Pictographic dress: decoloniality in the performance of memory
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My thesis examines pictographic War Honor Dresses collaboratively hand-sewn and painted in North America, attributed to the final decade of the eighteenth century. As a natural progression of the centuries-long Indigenous pictographic tradition and due to changes fueled by a dynamic ideological climate, the Lakota were forced to adapt cultural practices according to their changing social and political climate. Art Historian Emil Her Many Horses describes Native Women’s dresses as “aesthetic expressions of tribal culture and personal identity.” Building on that observation, I argue that embodied War Honor Dresses bridge the metaphysical elements with the utilitarian and the aesthetic with the spiritual. Constructed for public spaces, they provide a means by which a community remains connected with a deceased member of their community and serve as early embodied agents of decoloniality. These dresses ultimately inform and influence the work of contemporary artists wishing to form the future by reimaging the past in creative and innovative ways. Comparative analyses of extant War Honor Dresses establish their multiple functions as mobile sacred spaces, mnemonic devices, and time machines. Engaging issues of self-determination and sovereignty, what at first appears to function primarily as a garment, instead visually adheres to historic practices dispersed by the Lakota, as well as concomitant concepts circulated by American Indian historians and artists such as Vine Deloria, Jr. and Rhonda Holy Bear. In a return to tradition, these dresses enable commemoration of the future.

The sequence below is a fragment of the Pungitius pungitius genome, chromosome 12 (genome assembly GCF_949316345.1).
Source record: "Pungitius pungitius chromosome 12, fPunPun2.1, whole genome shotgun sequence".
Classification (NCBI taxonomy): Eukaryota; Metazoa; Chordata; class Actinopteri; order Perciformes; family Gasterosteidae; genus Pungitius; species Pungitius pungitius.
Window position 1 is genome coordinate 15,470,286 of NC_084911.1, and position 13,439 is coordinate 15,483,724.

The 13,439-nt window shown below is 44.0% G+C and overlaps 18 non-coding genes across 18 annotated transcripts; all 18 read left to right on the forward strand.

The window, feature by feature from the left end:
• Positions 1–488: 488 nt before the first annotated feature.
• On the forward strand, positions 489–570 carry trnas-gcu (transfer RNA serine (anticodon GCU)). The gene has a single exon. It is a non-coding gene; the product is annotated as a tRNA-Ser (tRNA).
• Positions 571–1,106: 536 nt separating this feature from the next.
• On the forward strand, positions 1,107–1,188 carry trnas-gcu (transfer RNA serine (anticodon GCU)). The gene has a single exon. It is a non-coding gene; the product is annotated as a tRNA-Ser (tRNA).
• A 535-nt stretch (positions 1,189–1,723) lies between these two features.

Table of Contents
Introduction -- A critical and comparative analysis of extant pictographic war honor dresses -- Power dressing and performativity -- The influence of generational knowledge on 21st-century Lakota artists -- Conclusion
M.A. (Master of Arts)